EWTN Catholic Q&A
Question from annon on 09-18-2004:

I recently noticed that my pastor is using a ceramic chalice. I remember reading that chalices had to be made of medal and asked him about this. He said that the one he was using was ok since the inside of the bowl of the chalice was lined with gold. Is such a chalice allowed to be used in the church? Thank you, annon

Answer by Rev. Mark J. Gantley, JCL on 09-18-2004:

The INSTRUCTION Redemptionis Sacramentum # 117 states: "Sacred vessels for containing the Body and Blood of the Lord must be made in strict conformity with the norms of tradition and of the liturgical books. The Bishops’ Conferences have the faculty to decide whether it is appropriate, once their decisions have been given the recognitio by the Apostolic See, for sacred vessels to be made of other solid materials as well. It is strictly required, however, that such materials be truly noble in the common estimation within a given region, so that honour will be given to the Lord by their use, and all risk of diminishing the doctrine of the Real Presence of Christ in the Eucharistic species in the eyes of the faithful will be avoided. Reprobated, therefore, is any practice of using for the celebration of Mass common vessels, or others lacking in quality, or devoid of all artistic merit or which are mere containers, as also other vessels made from glass, earthenware, clay, or other materials that break easily. This norm is to be applied even as regards metals and other materials that easily rust or deteriorate."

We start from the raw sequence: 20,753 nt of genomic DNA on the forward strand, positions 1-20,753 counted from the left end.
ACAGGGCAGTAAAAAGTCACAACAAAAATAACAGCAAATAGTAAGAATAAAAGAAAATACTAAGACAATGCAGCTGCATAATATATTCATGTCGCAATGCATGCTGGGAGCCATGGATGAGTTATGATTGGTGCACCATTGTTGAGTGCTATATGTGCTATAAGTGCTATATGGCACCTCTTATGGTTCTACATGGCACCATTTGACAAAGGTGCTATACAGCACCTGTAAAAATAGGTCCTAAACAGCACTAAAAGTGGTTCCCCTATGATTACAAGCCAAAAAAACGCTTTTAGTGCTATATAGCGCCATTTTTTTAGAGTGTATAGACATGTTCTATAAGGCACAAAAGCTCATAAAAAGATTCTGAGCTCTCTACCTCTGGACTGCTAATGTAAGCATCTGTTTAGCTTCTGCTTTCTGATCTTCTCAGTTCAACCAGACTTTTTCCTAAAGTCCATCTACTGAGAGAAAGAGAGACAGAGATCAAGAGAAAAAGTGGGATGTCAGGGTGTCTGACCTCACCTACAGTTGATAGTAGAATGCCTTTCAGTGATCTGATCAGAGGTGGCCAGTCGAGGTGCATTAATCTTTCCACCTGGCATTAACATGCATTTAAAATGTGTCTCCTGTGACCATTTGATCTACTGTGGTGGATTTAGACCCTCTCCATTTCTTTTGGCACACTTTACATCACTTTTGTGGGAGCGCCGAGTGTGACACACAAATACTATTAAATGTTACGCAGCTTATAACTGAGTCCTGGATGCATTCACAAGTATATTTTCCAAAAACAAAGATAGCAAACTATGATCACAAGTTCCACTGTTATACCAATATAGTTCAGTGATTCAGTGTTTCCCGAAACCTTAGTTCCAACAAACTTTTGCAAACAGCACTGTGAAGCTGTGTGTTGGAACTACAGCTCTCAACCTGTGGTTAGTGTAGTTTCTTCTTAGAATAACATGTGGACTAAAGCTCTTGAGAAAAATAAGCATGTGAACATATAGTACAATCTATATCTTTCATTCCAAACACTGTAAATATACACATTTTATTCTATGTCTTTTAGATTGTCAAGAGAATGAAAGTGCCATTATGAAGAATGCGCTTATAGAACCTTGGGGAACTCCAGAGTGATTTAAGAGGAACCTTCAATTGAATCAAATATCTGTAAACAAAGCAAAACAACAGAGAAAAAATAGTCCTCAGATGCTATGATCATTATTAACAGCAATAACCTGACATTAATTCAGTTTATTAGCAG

Since ceramic would be easily breakable, it would not be permitted. A layer of gold might make the chalice worthy, but it would not make it unbreakable.